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DRAMA: Modernism to Post-Modernism



Dada was grounded in rejection of the values that had provoked World War 1. When that war broke out, many artists sought refuge in Switzerland and in 1916, Dada was born. Because insanity seemed to be the worlds state, the Dadaists sought in their art to replace logic, reason and unity with chance and illogic.

The Dadaists were a part of an avant-garde theatre that rejected the fundamentals of traditional art and dramaturgy and the social values that produced them. They subjected their works and their audiences to elements of anarchy as a symbolic protest against a society that had lost all its reason in its pursuit of empire through war.



All Dada artists, by profession, were poets and painters letting the world know that art needed to be violently shaken up. However, Dada was not nihilistic like many first interpreted. Rather, it gave the art of the twentieth century a much-needed shock that prepared theatre for further developments in the years to come.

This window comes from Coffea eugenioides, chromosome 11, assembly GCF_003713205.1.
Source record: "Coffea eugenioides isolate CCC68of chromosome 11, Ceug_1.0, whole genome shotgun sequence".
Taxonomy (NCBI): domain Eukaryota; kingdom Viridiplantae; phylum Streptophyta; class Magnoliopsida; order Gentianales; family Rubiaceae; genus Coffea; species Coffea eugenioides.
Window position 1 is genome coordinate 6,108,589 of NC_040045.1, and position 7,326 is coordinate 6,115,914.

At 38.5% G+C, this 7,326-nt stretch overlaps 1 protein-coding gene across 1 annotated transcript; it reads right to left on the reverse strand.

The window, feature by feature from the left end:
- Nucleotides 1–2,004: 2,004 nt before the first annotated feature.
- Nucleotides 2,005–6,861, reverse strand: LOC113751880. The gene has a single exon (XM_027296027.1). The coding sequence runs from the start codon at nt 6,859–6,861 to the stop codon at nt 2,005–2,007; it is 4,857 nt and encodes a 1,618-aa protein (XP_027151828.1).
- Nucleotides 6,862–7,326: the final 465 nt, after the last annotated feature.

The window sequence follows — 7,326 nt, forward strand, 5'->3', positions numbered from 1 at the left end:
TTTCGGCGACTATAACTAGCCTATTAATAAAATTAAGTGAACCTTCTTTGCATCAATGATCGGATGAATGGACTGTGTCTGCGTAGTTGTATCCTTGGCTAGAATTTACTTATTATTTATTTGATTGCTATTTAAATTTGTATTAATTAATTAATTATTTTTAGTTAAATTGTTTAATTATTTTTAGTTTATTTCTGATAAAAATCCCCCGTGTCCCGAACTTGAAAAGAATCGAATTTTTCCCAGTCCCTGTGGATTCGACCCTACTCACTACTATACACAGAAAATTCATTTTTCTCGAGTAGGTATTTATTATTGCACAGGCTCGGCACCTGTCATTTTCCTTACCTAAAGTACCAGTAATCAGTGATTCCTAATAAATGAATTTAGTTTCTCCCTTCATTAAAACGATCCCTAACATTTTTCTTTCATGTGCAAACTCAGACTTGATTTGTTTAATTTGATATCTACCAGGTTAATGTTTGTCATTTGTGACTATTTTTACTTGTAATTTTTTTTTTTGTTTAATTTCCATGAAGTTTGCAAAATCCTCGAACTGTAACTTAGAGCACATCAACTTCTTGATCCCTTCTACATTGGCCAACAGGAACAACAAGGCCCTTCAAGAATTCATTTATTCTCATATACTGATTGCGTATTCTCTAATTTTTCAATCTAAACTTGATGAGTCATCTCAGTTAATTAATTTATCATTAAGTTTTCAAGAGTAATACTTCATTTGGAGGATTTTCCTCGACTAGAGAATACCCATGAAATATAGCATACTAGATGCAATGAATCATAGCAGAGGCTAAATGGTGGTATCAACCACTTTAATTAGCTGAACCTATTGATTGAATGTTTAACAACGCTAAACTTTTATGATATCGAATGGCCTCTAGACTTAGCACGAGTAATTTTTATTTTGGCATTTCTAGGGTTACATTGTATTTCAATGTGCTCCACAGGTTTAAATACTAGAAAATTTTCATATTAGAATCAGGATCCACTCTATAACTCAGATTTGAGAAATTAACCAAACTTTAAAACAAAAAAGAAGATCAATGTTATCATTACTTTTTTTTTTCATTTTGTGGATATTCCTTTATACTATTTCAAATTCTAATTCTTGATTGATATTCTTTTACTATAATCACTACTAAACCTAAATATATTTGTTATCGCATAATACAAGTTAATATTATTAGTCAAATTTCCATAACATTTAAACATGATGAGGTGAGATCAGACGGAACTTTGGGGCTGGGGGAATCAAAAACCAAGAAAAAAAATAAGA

Among their favourite forms were chance poems, which was placing words in a hat and drawing them out and reciting them and sound poems, which were composed of non-verbal sounds. They recognised no barriers within art forms. Dada was essentially revolutionary, adamantly protesting the hypocritical, discredited society and the art forms it valued.

One thing that is important to remember about Dada artists and performers is that true Dada performers were 'against their art' because a true Dadaist was against all art; even their own.

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Jessica Lane,
Modern Drama B Assignment